A woman with severe reduced mobility alleges Qantas personnel at Canberra airport humiliated her despite having duly pre notified the airline of her needs.
Mrs Anita Gordon reached Canberra airport two hours prior to the departure of her flight to Melbourne. Upon check in her electric wheelchair, personnel on duty told her she could not carry the spare battery and charger of her mobility device onto the aircraft because it was exceeding the weight restriction of 32 kilograms.
The woman did not back off; she actually hit back, noting that the airline had been informed of her travel requirements well ahead of her flight. Qantas employees confirmed receiving Mrs Gordon’s paperwork.
"My first thought was 'Oh God, here we go again. How many times do we have to fightjust to have the privileges afforded those with able bodies. These [the wheelchairs] are our legs and our only hope of movement," Mrs Gordon told David Ellery of The Canberra Times.
After a lengthy discussion the case containing the spare battery and the charger was eventually loaded onto the aircraft. However, humiliations were not over yet.
"What hit me the most was when, after my ticket was finally issued, a Qantas staff member walked us over to the oversized baggage depot and said we don't normally get people like you," Mrs Gordon said. "I responded by saying 'I didn't know I was a leper."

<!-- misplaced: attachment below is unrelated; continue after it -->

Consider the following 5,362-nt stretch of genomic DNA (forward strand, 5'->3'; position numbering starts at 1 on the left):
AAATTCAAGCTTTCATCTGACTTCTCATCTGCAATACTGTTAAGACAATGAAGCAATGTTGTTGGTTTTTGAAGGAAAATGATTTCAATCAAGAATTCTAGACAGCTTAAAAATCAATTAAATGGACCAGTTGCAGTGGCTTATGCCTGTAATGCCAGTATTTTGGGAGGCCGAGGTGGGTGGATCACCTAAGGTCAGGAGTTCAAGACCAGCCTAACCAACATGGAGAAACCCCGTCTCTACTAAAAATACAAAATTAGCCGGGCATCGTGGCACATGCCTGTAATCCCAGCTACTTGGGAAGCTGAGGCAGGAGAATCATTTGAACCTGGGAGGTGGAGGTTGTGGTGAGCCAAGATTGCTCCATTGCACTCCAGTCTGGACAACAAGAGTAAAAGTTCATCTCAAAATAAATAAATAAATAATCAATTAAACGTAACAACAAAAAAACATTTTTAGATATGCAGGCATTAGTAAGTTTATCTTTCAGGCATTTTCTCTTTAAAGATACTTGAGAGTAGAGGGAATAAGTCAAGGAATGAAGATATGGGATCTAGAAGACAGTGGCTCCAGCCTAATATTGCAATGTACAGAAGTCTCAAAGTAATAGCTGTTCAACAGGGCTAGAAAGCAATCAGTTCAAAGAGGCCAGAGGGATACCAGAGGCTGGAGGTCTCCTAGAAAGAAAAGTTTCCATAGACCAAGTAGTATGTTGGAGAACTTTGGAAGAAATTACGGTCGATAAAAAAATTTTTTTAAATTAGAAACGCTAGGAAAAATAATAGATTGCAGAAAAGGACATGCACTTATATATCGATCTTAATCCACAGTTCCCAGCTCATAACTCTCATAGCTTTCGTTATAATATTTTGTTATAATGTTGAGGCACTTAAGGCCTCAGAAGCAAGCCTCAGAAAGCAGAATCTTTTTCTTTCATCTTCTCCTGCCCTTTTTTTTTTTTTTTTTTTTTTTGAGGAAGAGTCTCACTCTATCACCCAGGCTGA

Mrs Gordon told The Canberra Times having referred the matter to Australia's Discrimination commissioner. Qantas apologised. "We are looking into the matter and have contacted Ms Gordon directly to resolve the issue with her," a spokesperson for the airline said.
Australian passengers with special needs endure all sorts of discriminatory treatment on domestic flights. Qantas enforces a limit of maximum two pieces of special equipment per passenger not weighing more than 32 kilograms each. Excess charges at standard freight rates are applied when applicable allowance is exceeded. However, these restrictions are waived on flights from and to the United States, a blatant discrimination towards passengers traveling to other destinations.
Qantas owned low cost carrier Jetstar was awarded victory in a discrimination lawsuit brought byMrs Sheila King against the budget airline. Mrs King, who has severe reduced mobility, was not allowed on board the aircraft because she was the third disabled traveller travelling with her own wheelchair showing up at check in for that flight.
Federal Court Judge Alan Robertson has ruled in favour of Jetstar, stating the plaintiff omitted to tick the special assistance tab at the time of booking her flight on the airline's website. Judge Robertson also said the 75-year-old disabled passenger was offered a seat on another flight after being denied boarding on the flight she originally booked. Mrs Sheila King was ordered to pay Jetstar's legal costs, capped at AUD 20,000 (GBP 13,500/ USD 20,700).
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